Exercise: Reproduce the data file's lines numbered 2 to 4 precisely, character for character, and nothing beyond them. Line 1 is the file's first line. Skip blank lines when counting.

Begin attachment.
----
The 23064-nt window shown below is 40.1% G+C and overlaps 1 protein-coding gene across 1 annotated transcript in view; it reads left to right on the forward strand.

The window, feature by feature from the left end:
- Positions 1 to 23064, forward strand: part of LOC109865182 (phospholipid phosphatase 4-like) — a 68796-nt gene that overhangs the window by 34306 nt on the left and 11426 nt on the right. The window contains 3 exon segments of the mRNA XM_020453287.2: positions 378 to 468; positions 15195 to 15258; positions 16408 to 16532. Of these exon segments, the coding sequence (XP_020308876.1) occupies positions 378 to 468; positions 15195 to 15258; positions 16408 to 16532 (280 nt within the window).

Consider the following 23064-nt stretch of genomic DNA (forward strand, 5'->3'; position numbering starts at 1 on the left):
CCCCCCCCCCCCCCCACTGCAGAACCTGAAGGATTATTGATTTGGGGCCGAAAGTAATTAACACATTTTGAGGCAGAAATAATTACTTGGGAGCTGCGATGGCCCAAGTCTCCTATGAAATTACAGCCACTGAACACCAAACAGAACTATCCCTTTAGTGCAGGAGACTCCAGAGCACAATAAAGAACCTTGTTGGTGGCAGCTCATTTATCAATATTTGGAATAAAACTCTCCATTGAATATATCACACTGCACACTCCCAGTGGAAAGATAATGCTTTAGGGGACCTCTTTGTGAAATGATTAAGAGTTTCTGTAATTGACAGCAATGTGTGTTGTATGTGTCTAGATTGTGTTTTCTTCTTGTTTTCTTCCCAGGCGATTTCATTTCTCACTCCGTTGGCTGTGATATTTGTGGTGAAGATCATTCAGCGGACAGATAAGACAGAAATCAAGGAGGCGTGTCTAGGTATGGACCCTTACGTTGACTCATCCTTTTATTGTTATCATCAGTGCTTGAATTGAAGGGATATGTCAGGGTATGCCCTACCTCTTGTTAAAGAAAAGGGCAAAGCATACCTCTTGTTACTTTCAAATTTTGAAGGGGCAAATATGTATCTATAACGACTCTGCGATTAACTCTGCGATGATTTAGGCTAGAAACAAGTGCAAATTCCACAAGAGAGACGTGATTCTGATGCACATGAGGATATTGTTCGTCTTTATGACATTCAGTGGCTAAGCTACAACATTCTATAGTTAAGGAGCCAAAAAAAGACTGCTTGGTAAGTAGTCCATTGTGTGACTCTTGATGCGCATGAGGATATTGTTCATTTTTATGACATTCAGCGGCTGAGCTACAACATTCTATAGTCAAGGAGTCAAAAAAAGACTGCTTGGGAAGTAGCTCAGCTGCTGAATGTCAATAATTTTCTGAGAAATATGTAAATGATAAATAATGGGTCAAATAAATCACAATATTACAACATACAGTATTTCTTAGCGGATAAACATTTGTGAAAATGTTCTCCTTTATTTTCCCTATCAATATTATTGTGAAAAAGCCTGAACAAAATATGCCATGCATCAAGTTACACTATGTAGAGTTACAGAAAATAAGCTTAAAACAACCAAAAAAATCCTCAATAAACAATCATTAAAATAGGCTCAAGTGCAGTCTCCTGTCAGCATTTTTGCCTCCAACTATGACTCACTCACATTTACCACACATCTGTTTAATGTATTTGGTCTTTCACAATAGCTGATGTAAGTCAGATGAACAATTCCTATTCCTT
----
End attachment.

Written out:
The window, feature by feature from the left end:
- Positions 1 to 23064, forward strand: part of LOC109865182 (phospholipid phosphatase 4-like) — a 68796-nt gene that overhangs the window by 34306 nt on the left and 11426 nt on the right. The window contains 3 exon segments of the mRNA XM_020453287.2: positions 378 to 468; positions 15195 to 15258; positions 16408 to 16532. Of these exon segments, the coding sequence (XP_020308876.1) occupies positions 378 to 468; positions 15195 to 15258; positions 16408 to 16532 (280 nt within the window).

Consider the following 23064-nt stretch of genomic DNA (forward strand, 5'->3'; position numbering starts at 1 on the left):